NDDoH confirms presence of COVID-19 delta variant in North Dakota

BISMARCK, N.D. – The North Dakota Department of Health (NDDoH) announced today that it has confirmed the delta variant of the COVID-19 virus has been detected in North Dakota. The case occurred in an adult who was not hospitalized.

“This variant is more easily transmitted from person to person and early data is indicating that this variant can cause serious disease, especially in those who are not vaccinated,” said Kirby Kruger, disease control and forensic pathology section chief for the NDDoH. “This variant, because of its increased infectivity, is predicted to become the predominate virus variant circulating in the United States. Additionally, early evidence from a laboratory setting is showing that previous infection with COVID-19 may not protect against this variant.”

Early data is showing that mRNA vaccines (Pfizer, Moderna) available in the United States are 88 percent effective against symptomatic infection and are highly effective in protecting against severe disease and hospitalizations due to illness caused by the delta variant.

“We are encouraging all North Dakotans who are eligible to receive the vaccine to choose to get vaccinated,” said Molly Howell, immunization director for the NDDoH. “The COVID-19 vaccines are the best tool we have to slow the emergence of this variant and all other variants of this virus. Data collected through the end of May indicates that unvaccinated North Dakotans are five times more likely to be hospitalized due to COVID-19 then those who are vaccinated. North Dakotans are encouraged to discuss COVID-19 vaccination with a trusted health care provider.”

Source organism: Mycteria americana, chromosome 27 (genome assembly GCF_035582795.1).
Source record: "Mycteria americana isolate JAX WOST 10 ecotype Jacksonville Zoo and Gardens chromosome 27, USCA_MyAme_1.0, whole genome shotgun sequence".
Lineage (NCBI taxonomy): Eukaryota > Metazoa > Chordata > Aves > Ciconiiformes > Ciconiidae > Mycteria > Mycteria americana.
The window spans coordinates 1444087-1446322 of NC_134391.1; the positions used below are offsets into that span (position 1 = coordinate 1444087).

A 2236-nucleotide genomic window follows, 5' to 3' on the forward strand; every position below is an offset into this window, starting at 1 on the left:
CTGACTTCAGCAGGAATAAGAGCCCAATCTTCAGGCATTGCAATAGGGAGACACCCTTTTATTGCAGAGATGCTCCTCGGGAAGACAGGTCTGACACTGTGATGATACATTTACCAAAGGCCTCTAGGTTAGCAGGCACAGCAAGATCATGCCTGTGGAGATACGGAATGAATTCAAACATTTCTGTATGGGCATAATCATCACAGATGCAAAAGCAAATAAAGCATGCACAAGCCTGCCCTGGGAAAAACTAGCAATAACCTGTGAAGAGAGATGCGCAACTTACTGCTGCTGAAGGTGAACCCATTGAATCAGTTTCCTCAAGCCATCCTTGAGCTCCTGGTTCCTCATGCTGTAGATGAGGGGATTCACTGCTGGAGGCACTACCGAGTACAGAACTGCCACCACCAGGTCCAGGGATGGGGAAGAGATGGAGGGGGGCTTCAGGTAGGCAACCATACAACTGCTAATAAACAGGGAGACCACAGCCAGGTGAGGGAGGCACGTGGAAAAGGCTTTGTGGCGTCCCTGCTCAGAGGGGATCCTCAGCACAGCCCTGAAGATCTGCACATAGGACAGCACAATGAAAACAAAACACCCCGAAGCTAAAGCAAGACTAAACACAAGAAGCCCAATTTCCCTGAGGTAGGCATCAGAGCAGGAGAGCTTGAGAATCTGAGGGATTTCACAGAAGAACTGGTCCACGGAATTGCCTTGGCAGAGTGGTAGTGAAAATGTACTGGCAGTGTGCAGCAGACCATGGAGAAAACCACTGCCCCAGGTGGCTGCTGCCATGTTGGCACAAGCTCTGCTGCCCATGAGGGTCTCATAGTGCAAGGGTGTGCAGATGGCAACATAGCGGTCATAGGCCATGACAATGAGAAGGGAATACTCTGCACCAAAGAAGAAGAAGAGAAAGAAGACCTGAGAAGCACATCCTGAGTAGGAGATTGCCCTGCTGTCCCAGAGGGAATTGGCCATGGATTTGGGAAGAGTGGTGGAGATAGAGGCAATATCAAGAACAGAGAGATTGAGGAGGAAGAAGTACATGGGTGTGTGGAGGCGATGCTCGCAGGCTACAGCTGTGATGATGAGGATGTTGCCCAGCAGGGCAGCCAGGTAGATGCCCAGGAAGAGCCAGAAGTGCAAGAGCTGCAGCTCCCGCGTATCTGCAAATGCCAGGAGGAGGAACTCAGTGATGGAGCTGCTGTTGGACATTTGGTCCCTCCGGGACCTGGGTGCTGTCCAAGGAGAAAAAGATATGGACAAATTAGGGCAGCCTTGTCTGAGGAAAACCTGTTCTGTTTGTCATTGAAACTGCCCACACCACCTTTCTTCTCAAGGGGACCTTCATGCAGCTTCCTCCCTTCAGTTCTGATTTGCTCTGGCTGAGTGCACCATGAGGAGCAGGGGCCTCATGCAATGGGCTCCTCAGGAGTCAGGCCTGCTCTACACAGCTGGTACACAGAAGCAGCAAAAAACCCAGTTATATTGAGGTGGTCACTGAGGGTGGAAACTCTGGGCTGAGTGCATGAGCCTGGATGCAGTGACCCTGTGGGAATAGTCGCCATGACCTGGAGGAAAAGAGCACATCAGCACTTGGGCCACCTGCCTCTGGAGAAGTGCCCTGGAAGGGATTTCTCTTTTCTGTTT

To date surveillance for variants has detected 1078 variants of concern in North Dakota.

Ninety-seven variants of concern have been identified among people hospitalized and 10 variants among people who have died.

The Centers for Disease Control and Prevention (CDC), which had previously classified the delta virus as a variant of interest, has now classified it as a variant of concern, indicating increased transmissibility, more severe disease, reduction in antibodies after infection or vaccination, decreased effectiveness of treatment, or potential for laboratory detection failures.

The CDC estimates that nearly 32 percent of the variants in Region VIII, which includes North Dakota, South Dakota, Montana, Wyoming, Colorado and Utah, are the delta variant. The predominant variant in Region VIII and in North Dakota remains the alpha variant also known as the United Kingdom variant or B.1.1.7.

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